Which one of the lossy file formats like Ogg, AAC, Mp3, Wma has the best quality/size ratio? I've seen that AACs are smaller than MP3 at the same bitrates. Do they sound worse than MP3?

  • From the graph referred to by @D_adams, I gather that they converge over 128kb/s. Your question needs to specify "how much" and "what use".
    – JDługosz
    Nov 10, 2015 at 18:33

3 Answers 3


You may find a lot of subjective answers here, and some of the quality seems to be dependent on what you play the files on - for example AAC and low quality mp3s will be fine on your iPod through headphones, but pop them on a decent system with good speakers and they will sound crap (Skeptics question here)

Each of the lossy formats has its own way of deciding what to lose (the wonderfully named psychoacoustics) and you may prefer one over another.

I don't like the way AAC, Mp3 or WMA compression sounds on low or medium bitrates, but on high I can't tell the difference between them. Ogg I actually like slightly less at low bitrates than the others, but morally I like it :-)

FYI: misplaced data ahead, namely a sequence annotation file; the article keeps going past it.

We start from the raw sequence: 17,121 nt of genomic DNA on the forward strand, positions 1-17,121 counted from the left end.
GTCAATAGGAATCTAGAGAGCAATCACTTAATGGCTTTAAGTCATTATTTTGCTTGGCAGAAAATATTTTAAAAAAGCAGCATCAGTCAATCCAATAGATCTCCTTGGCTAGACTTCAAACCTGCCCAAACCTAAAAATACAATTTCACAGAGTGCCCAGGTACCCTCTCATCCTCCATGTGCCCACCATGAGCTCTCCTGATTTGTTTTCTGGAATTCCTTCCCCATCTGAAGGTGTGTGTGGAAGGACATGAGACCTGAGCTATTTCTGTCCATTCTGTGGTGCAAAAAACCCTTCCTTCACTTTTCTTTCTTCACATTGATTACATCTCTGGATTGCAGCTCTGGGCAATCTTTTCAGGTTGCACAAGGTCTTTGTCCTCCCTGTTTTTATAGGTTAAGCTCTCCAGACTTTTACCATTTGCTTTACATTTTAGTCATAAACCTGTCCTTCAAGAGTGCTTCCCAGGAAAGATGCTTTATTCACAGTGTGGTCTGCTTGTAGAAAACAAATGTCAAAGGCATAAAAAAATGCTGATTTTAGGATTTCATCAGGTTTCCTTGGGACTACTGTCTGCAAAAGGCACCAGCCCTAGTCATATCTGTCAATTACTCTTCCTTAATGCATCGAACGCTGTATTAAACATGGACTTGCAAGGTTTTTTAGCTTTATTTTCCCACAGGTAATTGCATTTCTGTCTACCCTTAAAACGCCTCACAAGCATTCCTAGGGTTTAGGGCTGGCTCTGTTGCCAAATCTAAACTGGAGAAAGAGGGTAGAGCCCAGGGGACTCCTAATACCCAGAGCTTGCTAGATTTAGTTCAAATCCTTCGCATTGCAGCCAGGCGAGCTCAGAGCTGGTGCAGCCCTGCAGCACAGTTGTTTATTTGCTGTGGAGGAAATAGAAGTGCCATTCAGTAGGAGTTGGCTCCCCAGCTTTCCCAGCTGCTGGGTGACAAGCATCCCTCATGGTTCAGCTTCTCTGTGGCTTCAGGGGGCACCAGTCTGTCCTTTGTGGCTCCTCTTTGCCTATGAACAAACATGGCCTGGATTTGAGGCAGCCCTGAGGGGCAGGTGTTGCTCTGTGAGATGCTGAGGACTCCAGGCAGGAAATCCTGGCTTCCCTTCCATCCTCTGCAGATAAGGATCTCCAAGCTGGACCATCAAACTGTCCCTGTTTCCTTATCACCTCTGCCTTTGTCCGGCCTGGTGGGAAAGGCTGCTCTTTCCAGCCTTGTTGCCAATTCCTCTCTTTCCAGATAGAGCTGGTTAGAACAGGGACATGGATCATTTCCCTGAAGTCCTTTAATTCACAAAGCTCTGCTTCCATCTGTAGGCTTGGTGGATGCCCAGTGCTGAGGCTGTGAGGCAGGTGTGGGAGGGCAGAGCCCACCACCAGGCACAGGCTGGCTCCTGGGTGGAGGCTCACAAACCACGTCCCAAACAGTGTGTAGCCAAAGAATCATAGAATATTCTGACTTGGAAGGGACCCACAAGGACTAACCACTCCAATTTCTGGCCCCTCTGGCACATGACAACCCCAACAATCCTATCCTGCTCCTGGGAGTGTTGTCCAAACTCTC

So I use mp3 or ogg in all my audio players, at high bitrate/quality settings (or flac in the devices that support it)


A good place to look for this type of info is Hydrogenaudio. But... because this is so subjective (quality) it ultimately comes down to doing some listening tests yourself.

As a purely pragmatic thing, I'd use .mp3 for lossy compression as it's established itself as the gold standard for better or worse.


I personally think that WMA or Ogg sound better at lower bitrates than MP3. At higher bitrates I don't notice as much of a difference.

For my MP3 player I tend to encode everything at the smallest file size I can without constantly hearing the compression artifacts.

I currently am using Ogg at compression level 0 which is roughly equivilant to 64 Kbps. The only thing I don't like about the format is that Windows Media Player does not like it, so I must add my music to my MP3 player manually instead of being able to sync using WMP.

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